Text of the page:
After 13 years, The World Trade Center is now open for business.
Imagine the nerves, the excitement.
For the few coming back that worked in the trade centers pre-9/11, the memories are stronger than ever.
I wonder if the group of ambitious, fearless young people going to work today are aware of the historical magnitude of their new work space. After all, 18-year-olds today were only five years old in 2001.
Thankfully, employees can enter knowing that they’re spending their day in the most secure building in the city. Most people in America don’t take this into consideration when going to work.
Feeling safe is a luxury we often take for granted.
It must bring mixed emotions to the citizens of New York. Ground zero is thriving— sparkly and new, with almost 60,000 more residents living in the area now, compared to before 9/11. With a dramatic face-lift and business now going on as usual, will people start to forget what happened here?
The general opinion is: Of course not. This is a positive thing for the city.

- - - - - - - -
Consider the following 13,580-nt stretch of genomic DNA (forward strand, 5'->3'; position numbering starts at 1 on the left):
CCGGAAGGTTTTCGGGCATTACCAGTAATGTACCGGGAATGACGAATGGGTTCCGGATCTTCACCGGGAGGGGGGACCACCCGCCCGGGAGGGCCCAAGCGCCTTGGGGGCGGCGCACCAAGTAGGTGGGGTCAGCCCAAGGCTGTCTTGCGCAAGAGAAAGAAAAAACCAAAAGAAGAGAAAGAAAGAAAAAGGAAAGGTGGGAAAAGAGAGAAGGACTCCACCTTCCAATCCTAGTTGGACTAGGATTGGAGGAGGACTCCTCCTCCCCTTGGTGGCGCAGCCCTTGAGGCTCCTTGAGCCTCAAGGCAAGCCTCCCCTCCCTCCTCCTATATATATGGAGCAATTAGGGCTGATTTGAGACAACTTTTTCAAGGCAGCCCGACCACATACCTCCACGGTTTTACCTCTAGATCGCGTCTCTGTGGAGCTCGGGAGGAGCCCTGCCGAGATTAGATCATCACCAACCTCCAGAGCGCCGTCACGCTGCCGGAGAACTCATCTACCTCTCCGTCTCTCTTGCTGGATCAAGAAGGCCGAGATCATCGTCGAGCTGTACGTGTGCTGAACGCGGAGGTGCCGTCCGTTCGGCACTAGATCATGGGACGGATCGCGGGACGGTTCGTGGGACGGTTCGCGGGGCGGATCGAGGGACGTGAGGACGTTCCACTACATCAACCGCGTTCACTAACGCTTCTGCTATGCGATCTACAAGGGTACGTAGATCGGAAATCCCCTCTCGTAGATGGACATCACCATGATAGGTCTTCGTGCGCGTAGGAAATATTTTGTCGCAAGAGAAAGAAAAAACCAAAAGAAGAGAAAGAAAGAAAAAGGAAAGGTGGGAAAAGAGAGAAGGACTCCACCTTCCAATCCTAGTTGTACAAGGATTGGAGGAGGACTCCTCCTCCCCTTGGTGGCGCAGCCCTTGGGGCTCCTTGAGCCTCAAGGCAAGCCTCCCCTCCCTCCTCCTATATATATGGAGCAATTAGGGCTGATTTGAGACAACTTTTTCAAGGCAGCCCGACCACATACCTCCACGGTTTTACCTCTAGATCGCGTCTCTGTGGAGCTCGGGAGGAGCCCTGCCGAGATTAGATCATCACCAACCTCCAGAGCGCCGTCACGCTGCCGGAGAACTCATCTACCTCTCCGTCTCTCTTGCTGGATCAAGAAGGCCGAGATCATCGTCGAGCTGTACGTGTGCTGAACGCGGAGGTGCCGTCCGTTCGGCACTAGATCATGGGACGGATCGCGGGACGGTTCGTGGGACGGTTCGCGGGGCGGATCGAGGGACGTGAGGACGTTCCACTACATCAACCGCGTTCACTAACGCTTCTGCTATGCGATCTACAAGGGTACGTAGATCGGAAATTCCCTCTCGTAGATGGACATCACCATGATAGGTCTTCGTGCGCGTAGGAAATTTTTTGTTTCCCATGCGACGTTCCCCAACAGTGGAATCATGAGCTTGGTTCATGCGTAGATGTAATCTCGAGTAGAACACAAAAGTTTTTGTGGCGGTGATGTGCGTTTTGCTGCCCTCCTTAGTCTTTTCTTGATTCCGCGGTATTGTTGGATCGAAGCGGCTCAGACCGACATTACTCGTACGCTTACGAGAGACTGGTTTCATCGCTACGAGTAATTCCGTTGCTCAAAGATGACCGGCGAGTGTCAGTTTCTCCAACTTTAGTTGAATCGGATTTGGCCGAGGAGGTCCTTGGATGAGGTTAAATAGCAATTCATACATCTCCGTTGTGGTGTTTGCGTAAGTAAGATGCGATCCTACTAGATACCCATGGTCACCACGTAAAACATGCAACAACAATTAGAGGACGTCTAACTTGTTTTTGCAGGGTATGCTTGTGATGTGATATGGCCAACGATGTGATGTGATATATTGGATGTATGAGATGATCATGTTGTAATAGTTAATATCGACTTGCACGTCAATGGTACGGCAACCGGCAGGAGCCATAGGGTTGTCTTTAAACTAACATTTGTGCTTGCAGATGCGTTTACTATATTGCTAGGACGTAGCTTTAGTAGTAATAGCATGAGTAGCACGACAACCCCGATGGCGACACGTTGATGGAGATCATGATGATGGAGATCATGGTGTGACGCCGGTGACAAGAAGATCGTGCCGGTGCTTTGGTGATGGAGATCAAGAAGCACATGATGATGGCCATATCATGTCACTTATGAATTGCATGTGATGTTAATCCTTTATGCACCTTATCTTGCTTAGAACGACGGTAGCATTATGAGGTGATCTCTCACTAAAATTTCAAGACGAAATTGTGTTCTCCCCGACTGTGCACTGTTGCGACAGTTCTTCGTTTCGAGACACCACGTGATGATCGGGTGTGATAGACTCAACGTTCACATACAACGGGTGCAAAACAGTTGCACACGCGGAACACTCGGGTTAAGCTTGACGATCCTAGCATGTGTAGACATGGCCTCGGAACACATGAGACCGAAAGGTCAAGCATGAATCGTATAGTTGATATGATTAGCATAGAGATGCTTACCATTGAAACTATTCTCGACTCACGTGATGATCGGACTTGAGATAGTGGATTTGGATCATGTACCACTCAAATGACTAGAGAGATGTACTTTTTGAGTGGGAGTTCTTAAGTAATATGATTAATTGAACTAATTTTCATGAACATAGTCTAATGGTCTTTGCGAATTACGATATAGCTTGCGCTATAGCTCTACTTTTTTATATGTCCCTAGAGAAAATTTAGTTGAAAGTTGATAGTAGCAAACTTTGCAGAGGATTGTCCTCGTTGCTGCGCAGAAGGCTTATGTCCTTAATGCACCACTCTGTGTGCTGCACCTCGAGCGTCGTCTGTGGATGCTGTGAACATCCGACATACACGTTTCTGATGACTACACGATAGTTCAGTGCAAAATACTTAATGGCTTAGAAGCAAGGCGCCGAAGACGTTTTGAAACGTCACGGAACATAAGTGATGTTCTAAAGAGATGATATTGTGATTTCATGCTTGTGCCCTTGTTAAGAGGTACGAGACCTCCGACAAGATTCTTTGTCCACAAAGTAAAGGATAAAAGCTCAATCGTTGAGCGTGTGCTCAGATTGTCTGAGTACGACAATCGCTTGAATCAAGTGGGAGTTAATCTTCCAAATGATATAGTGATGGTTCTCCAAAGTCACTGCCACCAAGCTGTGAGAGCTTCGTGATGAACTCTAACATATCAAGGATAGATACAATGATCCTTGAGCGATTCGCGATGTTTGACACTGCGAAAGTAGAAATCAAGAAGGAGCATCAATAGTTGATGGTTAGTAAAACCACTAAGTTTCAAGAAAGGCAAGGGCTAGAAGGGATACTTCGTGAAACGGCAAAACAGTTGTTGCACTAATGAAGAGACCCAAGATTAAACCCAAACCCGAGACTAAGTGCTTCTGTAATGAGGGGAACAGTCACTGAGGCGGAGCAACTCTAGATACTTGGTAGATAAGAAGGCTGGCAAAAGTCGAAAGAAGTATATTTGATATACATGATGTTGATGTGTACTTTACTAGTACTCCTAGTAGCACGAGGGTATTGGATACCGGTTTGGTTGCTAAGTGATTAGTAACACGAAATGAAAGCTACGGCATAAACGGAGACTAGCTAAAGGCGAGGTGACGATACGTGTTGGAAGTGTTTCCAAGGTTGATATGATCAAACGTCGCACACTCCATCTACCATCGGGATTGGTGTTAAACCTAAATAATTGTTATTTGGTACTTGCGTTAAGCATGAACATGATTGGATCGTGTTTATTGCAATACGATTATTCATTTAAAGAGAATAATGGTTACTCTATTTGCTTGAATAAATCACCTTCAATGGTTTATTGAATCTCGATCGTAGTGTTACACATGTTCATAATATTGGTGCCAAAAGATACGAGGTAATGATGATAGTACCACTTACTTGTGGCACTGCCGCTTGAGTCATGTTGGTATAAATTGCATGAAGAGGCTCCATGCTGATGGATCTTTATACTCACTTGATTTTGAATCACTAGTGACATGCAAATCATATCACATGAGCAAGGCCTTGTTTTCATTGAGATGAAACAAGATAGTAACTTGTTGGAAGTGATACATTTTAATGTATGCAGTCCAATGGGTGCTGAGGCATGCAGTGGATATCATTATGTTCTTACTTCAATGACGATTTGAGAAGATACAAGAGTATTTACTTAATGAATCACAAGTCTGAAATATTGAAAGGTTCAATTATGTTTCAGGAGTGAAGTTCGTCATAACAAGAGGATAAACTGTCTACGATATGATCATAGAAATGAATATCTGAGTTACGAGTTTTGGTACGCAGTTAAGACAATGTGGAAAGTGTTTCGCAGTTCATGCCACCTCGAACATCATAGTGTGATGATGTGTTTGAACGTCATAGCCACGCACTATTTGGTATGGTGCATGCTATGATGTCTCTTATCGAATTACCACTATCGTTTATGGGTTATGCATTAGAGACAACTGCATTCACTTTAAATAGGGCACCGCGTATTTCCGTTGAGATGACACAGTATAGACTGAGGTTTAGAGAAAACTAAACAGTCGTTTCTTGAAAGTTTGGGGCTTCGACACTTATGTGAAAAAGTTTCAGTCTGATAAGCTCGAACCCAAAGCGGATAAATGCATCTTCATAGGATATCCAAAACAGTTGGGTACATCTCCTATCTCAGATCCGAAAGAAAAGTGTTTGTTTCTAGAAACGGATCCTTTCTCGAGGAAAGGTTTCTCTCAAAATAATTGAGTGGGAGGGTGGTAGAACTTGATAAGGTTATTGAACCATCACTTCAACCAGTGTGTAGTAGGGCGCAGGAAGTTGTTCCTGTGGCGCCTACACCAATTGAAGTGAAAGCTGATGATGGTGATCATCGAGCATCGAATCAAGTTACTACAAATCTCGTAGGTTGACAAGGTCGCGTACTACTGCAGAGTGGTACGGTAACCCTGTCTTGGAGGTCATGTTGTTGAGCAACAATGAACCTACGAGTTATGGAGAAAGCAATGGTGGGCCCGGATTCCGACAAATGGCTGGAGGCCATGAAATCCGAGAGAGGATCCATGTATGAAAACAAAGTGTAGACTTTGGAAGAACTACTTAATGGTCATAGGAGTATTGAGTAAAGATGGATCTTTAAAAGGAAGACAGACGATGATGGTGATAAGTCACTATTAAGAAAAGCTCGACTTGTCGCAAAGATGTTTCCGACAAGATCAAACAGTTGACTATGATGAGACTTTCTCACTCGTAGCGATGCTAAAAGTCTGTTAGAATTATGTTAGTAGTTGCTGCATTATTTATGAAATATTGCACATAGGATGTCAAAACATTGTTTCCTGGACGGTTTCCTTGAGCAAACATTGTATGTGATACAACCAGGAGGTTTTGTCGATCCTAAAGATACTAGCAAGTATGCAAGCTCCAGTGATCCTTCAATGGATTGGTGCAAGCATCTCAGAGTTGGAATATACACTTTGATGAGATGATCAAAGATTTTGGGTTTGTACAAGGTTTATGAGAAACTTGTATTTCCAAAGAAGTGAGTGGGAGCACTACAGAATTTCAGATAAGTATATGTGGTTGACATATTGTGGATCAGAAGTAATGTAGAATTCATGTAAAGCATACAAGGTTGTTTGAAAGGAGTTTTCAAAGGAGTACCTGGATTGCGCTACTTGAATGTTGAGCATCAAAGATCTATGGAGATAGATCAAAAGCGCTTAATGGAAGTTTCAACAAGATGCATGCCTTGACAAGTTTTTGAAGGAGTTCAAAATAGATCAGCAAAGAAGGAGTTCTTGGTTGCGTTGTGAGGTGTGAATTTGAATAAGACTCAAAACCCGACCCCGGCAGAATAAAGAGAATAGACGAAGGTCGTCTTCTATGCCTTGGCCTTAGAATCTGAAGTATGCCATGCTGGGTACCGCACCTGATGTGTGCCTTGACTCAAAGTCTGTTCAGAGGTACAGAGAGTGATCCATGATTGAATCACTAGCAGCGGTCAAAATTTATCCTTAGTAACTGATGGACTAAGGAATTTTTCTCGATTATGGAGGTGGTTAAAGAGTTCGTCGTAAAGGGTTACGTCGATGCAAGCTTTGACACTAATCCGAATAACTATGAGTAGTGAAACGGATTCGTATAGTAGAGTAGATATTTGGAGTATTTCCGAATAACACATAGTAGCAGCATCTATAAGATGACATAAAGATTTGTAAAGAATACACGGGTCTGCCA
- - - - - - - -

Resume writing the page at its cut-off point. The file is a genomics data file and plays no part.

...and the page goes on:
One NYC worker commented, “I think it’s great. People can start putting that tragedy behind them. Of course no one will ever forget, but they certainly can begin to heal.”
A Brooklyn resident who views the center from his apartment every day says, “Today feels pretty good. A return to normalcy. I’d be interested to go up to the top. To sort of face my own fear about what it was like up at the top that day.”
Another says, “You can hit us hard, but we will survive. The opening is symbolic of how resilient and fortunate we are as a nation.”
And some are still apprehensive. One woman said, “I will stay down on the ground at the memorial. I kind of agree with Chris Rock— it’s the “I’m not going there building.”
Our thoughts are with you today, NYC. Thank you for being brave, then and always.
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Author: Megan Ridge Morris
Editor: Renée Picard
Photo: Anthony Quintano at Flickr